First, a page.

In many terrestrial species, the geographic distribution of DNA lineages was heavily affected by the climatic fluctuations that occurred during the Quaternary, although the impact of human populations in more recent times, especially on harvested species, might have confounded the pattern. The wild boar (Sus scrofa) is one the most widely distributed terrestrial animals, naturally occurring from Western Europe to Japan. Previous studies suggested that Iberia, Balkans and Italy played a major role as European refugia during the Last Glacial Maximum (LGM), and these three areas were the responsible for the recolonization of the continent. We tested this hypothesis using 770 mtDNA sequences (HVR) from 75 sites covering the entire European continent. Northern populations show lower genetic diversity when compared to southern populations. Surprisingly, Iberian and some Balkans populations share haplotypes that were only found in these two areas, while Italian populations are more similar to central European region (France and Germany). To predict the distribution of the wild boar during the LGM and its relationship with the current distribution of genetic diversity, a maximum entropy method based on 11 climatic variables was used. The model predicts that Iberia, Balkans and Italy had great habitat suitability during the LGM. Italy and Iberia shows greater suitability when compared to other regions of Europe, which can indicate that these two areas may have retained large population size even during cold periods. The suitability map and the current distribution of the genetic diversity show parallel geographic patterns, also within the non-homogeneous Iberian refugium. This result suggests that the climatic conditions in Europe during the LGM affected the current geographic pattern of genetic variation. The genetic similarity between some Western (Iberia) and some Eastern (Balkans) populations suggests that these areas were not isolated during the LGM, but this hypothesis requires additional testing.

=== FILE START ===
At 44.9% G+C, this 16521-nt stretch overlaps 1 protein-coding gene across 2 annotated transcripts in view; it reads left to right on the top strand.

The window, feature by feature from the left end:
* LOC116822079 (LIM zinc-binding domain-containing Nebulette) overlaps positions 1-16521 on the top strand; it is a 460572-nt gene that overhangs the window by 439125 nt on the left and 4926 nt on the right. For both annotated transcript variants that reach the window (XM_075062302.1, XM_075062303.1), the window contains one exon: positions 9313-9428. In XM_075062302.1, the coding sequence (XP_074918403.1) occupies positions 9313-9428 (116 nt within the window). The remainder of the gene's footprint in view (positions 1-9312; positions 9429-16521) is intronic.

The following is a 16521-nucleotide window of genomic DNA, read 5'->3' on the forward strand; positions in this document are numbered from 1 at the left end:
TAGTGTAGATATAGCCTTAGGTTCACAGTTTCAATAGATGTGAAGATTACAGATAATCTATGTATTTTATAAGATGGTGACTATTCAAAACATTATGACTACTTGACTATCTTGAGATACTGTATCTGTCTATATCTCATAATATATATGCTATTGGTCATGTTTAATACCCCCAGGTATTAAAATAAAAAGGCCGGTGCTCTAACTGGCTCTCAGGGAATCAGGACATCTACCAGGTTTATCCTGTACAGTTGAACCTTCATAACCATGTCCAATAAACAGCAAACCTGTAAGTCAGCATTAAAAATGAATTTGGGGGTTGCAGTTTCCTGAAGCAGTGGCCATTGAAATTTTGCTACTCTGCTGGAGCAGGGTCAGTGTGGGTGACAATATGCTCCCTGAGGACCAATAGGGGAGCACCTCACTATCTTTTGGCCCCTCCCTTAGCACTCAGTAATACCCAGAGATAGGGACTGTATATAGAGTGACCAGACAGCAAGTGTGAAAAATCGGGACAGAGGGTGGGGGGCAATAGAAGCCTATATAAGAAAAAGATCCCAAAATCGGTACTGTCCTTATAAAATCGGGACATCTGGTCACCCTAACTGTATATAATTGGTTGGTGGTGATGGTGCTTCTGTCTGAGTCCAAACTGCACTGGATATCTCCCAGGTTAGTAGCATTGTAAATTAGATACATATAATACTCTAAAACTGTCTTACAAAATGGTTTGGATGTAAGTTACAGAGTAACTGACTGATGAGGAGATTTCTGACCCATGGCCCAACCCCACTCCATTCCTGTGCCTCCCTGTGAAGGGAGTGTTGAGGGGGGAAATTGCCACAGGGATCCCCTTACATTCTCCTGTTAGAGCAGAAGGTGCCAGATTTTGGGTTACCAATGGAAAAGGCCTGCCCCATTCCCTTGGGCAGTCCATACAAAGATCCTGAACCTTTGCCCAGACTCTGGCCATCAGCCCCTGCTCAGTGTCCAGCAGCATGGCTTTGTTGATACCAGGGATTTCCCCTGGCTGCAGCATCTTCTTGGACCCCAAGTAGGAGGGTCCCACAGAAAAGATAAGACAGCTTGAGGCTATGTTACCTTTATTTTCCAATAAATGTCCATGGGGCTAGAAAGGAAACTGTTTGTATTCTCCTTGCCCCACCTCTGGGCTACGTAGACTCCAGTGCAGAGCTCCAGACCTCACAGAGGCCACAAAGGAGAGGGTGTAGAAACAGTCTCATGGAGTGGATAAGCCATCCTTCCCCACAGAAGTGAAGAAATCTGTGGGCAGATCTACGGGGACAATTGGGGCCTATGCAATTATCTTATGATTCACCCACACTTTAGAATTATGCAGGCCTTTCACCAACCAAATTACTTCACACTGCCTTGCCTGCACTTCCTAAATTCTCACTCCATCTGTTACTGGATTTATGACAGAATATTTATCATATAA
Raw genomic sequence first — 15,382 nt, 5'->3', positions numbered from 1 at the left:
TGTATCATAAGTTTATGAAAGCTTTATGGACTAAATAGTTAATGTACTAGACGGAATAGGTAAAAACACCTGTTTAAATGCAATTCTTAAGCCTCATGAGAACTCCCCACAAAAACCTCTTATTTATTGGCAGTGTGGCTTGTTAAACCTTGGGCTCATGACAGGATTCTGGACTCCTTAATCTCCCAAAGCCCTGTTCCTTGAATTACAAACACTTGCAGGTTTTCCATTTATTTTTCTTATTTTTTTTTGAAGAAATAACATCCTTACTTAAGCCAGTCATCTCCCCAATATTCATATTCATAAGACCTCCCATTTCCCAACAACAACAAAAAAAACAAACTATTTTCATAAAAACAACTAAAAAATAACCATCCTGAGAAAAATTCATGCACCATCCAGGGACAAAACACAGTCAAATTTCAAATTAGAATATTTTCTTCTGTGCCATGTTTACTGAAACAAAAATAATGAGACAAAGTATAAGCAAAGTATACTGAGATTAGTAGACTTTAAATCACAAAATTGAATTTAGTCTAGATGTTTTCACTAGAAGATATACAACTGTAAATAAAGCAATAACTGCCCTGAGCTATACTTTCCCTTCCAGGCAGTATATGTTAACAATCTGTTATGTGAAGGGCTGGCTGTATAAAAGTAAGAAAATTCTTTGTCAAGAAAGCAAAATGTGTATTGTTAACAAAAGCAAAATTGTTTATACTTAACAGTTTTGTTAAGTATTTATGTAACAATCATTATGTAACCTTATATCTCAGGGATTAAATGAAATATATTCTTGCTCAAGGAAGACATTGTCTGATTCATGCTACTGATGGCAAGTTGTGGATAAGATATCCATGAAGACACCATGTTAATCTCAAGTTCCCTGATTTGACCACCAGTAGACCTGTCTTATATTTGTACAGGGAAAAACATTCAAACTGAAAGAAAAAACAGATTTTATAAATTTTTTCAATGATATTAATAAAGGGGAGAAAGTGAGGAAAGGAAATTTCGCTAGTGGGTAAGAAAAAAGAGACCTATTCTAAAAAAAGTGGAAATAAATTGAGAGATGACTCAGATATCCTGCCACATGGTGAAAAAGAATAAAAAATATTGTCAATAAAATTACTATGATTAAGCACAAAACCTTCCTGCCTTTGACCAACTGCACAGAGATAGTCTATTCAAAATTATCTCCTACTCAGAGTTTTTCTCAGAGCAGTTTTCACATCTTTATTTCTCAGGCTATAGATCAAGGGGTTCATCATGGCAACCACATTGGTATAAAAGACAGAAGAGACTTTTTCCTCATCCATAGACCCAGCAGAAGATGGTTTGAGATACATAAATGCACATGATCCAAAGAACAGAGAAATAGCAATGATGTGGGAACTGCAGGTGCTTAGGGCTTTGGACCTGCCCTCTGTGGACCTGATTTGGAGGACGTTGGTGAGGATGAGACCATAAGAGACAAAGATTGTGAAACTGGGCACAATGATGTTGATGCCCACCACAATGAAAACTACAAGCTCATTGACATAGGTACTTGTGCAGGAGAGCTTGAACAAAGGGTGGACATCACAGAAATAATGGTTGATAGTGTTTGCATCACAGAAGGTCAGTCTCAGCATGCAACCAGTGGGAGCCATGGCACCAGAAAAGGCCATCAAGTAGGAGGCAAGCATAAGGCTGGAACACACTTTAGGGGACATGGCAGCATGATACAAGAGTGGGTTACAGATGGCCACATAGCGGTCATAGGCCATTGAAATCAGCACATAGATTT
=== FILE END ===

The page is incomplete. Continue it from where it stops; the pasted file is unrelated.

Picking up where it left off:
The effects of the Last Glacial Maxima on the current genetic diversity of the European wild boar (Sus scrofa) / Torres Vilaça, S; Iacolina, L; Biosa, D; Zachos, F; Apollonio, M; Scandura, Massimo; Bertorelle, G.. - (2012), p. 456. ((Intervento presentato al convegno SMBE 2012 Society for Molecular Biology and Evolution tenutosi a Dublin, Irlanda nel 23-26 Giugno 2012.

The effects of the Last Glacial Maxima on the current genetic diversity of the European wild boar (Sus scrofa)

SCANDURA, Massimo;
2012

Abstract

In many terrestrial species, the geographic distribution of DNA lineages was heavily affected by the climatic fluctuations that occurred during the Quaternary, although the impact of human populations in more recent times, especially on harvested species, might have confounded the pattern. The wild boar (Sus scrofa) is one the most widely distributed terrestrial animals, naturally occurring from Western Europe to Japan. Previous studies suggested that Iberia, Balkans and Italy played a major role as European refugia during the Last Glacial Maximum (LGM), and these three areas were the responsible for the recolonization of the continent. We tested this hypothesis using 770 mtDNA sequences (HVR) from 75 sites covering the entire European continent. Northern populations show lower genetic diversity when compared to southern populations. Surprisingly, Iberian and some Balkans populations share haplotypes that were only found in these two areas, while Italian populations are more similar to central European region (France and Germany). To predict the distribution of the wild boar during the LGM and its relationship with the current distribution of genetic diversity, a maximum entropy method based on 11 climatic variables was used. The model predicts that Iberia, Balkans and Italy had great habitat suitability during the LGM. Italy and Iberia shows greater suitability when compared to other regions of Europe, which can indicate that these two areas may have retained large population size even during cold periods. The suitability map and the current distribution of the genetic diversity show parallel geographic patterns, also within the non-homogeneous Iberian refugium. This result suggests that the climatic conditions in Europe during the LGM affected the current geographic pattern of genetic variation. The genetic similarity between some Western (Iberia) and some Eastern (Balkans) populations suggests that these areas were not isolated during the LGM, but this hypothesis requires additional testing.
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Utilizza questo identificativo per citare o creare un link a questo documento: http://hdl.handle.net/11388/53797
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